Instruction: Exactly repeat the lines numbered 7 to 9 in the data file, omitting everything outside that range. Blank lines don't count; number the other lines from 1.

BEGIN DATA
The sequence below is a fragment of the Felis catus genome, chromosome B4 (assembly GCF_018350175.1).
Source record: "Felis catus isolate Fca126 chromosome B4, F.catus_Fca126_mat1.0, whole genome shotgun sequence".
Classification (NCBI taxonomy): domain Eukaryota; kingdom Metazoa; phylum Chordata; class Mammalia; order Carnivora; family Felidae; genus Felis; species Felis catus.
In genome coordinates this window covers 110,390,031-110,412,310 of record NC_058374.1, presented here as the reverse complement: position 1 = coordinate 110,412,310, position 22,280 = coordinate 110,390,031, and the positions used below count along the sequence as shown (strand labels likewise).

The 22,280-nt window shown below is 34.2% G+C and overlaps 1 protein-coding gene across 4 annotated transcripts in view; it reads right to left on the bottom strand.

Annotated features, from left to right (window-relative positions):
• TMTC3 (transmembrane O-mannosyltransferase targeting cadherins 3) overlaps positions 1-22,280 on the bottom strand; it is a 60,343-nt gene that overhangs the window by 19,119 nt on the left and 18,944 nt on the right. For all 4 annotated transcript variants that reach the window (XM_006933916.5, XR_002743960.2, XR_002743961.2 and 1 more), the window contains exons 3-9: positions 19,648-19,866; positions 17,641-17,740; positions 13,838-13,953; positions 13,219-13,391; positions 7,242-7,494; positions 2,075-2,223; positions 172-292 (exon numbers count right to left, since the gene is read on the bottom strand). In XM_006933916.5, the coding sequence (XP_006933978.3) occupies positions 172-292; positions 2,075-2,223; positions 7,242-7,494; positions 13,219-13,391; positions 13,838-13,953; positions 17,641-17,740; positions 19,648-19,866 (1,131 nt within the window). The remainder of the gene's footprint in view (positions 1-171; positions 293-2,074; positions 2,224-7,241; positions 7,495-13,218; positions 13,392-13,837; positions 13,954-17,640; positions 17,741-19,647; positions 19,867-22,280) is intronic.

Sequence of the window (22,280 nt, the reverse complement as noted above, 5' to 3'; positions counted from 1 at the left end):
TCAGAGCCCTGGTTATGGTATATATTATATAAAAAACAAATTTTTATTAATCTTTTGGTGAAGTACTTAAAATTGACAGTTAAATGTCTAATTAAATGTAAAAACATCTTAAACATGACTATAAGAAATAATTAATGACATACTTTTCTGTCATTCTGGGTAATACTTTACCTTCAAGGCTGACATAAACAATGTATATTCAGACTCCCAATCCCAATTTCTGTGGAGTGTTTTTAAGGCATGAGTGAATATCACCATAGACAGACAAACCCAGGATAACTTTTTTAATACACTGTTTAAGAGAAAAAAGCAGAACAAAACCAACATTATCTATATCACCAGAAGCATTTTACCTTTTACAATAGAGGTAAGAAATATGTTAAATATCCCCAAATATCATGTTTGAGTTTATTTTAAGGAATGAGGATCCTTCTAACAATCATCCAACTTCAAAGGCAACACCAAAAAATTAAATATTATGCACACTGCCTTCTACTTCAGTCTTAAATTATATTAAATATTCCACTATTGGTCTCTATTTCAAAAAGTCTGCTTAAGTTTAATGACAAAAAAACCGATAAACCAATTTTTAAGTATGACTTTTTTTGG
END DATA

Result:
• TMTC3 (transmembrane O-mannosyltransferase targeting cadherins 3) overlaps positions 1-22,280 on the bottom strand; it is a 60,343-nt gene that overhangs the window by 19,119 nt on the left and 18,944 nt on the right. For all 4 annotated transcript variants that reach the window (XM_006933916.5, XR_002743960.2, XR_002743961.2 and 1 more), the window contains exons 3-9: positions 19,648-19,866; positions 17,641-17,740; positions 13,838-13,953; positions 13,219-13,391; positions 7,242-7,494; positions 2,075-2,223; positions 172-292 (exon numbers count right to left, since the gene is read on the bottom strand). In XM_006933916.5, the coding sequence (XP_006933978.3) occupies positions 172-292; positions 2,075-2,223; positions 7,242-7,494; positions 13,219-13,391; positions 13,838-13,953; positions 17,641-17,740; positions 19,648-19,866 (1,131 nt within the window). The remainder of the gene's footprint in view (positions 1-171; positions 293-2,074; positions 2,224-7,241; positions 7,495-13,218; positions 13,392-13,837; positions 13,954-17,640; positions 17,741-19,647; positions 19,867-22,280) is intronic.

Sequence of the window (22,280 nt, the reverse complement as noted above, 5' to 3'; positions counted from 1 at the left end):
TCAGAGCCCTGGTTATGGTATATATTATATAAAAAACAAATTTTTATTAATCTTTTGGTGAAGTACTTAAAATTGACAGTTAAATGTCTAATTAAATGTAAAAACATCTTAAACATGACTATAAGAAATAATTAATGACATACTTTTCTGTCATTCTGGGTAATACTTTACCTTCAAGGCTGACATAAACAATGTATATTCAGACTCCCAATCCCAATTTCTGTGGAGTGTTTTTAAGGCATGAGTGAATATCACCATAGACAGACAAACCCAGGATAACTTTTTTAATACACTGTTTAAGAGAAAAAAGCAGAACAAAACCAACATTATCTATATCACCAGAAGCATTTTACCTTTTACAATAGAGGTAAGAAATATGTTAAATATCCCCAAATATCATGTTTGAGTTTATTTTAAGGAATGAGGATCCTTCTAACAATCATCCAACTTCAAAGGCAACACCAAAAAATTAAATATTATGCACACTGCCTTCTACTTCAGTCTTAAATTATATTAAATATTCCACTATTGGTCTCTATTTCAAAAAGTCTGCTTAAGTTTAATGACAAAAAAACCGATAAACCAATTTTTAAGTATGACTTTTTTTGG